Passports are weak link in overseas airports

Stolen passports remain a problem

More than a decade after the 9/11 attacks, air travelers have learned to contend with measures including full-body scanners and limits on carry-on liquids. But travel documents may still be a weak link.

Investigators are working to determine if stolen passports played a role in the disappearance of Malaysia Airlines Flight MH370, which vanished Saturday en route from Kuala Lumpur to Beijing with 239 people aboard. Interpol confirmed Sunday that at least two passports reported as stolen, one from Austria and one from Italy, were used to board the flight.

"While it is too soon to speculate about any connection between these stolen passports and the missing plane, it is clearly of great concern that any passenger was able to board an international flight using a stolen passport listed in Interpol's databases," Ronald K. Nobles, the secretary general, said in a statement.

(Read more: Malaysian authorities step up hunt for vanished plane)

A United States Customs and Border Protection officer checks checks two forms of identification for a traveler arriving from overseas into Newark International Airport.
Getty Images

Connection or no, experts say fraudulent passports can represent a significant security risk, particularly abroad.

"There needs to be a better job of watching for the use of lost and stolen passports," said Stewart Baker, assistant secretary for policy at the Department of Homeland Security from 2005 to 2009. There are straightforward procedures in place to check passports against Interpol databases and other records before passengers board a flight. "We in the U.S. check it frequently, at various stages," said Baker, a partner at Washington-based law firm Steptoe & Johnson. But many other countries simply don't.

According to Interpol, few of its 190 member countries systematically search agency databases to see if a passenger is using a travel document reported lost or stolen. By its estimates, those lapses mean passengers were able to board planes more than a billion times last year without having their passports screened.

The two passports used to board Flight 370 were reported stolen in Thailand, in 2012 and 2013, according to Interpol. Neither had been checked against the database in that time. NBCNews reports that the tickets for those passengers were purchased with cash by an Iranian middleman,and that the FBI is expected to compare the passengers' fingerprints against its database.

(Read more: Thailand struggles with booming fake passport market)

United States has put more precautions and stricter standards in place since 9/11. "This couldn't happen on a flight to the United States," said Baker.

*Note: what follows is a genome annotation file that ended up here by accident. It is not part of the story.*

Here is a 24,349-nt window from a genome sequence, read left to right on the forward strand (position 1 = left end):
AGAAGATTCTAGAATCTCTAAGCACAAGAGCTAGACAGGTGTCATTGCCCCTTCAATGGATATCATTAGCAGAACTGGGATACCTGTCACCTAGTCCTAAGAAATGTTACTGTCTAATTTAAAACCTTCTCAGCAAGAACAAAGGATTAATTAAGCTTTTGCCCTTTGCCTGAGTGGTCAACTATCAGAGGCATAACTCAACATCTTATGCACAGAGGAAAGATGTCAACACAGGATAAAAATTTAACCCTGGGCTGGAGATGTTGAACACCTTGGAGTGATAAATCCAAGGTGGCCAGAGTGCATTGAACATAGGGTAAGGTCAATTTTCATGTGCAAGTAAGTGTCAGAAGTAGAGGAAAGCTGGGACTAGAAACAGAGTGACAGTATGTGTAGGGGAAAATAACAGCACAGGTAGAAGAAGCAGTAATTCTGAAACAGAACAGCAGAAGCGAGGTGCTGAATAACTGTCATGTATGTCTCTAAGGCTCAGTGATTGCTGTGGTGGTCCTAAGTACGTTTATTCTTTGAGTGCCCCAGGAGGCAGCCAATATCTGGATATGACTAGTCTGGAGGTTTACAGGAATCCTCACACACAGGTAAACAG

An international flight bound for the United States requires airlines to confirm a visa, visa waiver authorization or U.S. passport for each passenger, said C. Stewart Verdery Jr., who served as assistant secretary for policy and planning at DHS from 2003 to 2005.

Travelers applying for a visa or waiver would have their documents vetted at application, including a check against the Interpol database of stolen documents, and checked again at the airport to ensure the passport used to apply is the one presented to board, he said.

Airlines are also required to check travel documents against the so-called no fly list of high-risk passengers.

No signs of Malaysia airlines flight 370

Both passengers who boarded Flight 370 with stolen passports were booked to continue on flights to Amsterdam, The Wall Street Journal reported. Verdery said the U.S. requires similar identity checks regardless of whether the country is the travelers' end destination or merely a stopover.

"All this has been reworked substantially since 9/11," he said. "We've built a lot of new security protocol to try to reduce the risk."

Advocates including the 9/11 Commission have recommended the adoption of biometric passports, which would be difficult to fake or alter. Consumers are also likely to see a push for more participation in travel screening programs such as TSA PreCheck or the U.S. Customs and Border Patrol's Global Entry program, said John Hernandez, a senior industry analyst with Frost & Sullivan. Such programs are now commonly used to shorten screening wait times, and could become more crucial as a background check.

(Read more: Five things to know about the missing jet)

But security expert Bruce Schneier said if stolen passports did play a role in the Malaysia Airlines disappearance, it doesn't necessarily point to a wider security risk. "How many millions of people fly every day?" he said.

Instead of implementing more measures in response to a specific kind of plot or threat, airport security should be more focused on "intelligence, investigation and emergency response," he said. Such broad measures would likely offer travelers better protections, without adding to airport hassles. "It would all be behind the scenes," Schneier said. "It would just be people doing their jobs."

—By CNBC's Kelli B. Grant. Follow her on Twitter @Kelligrant and on Google.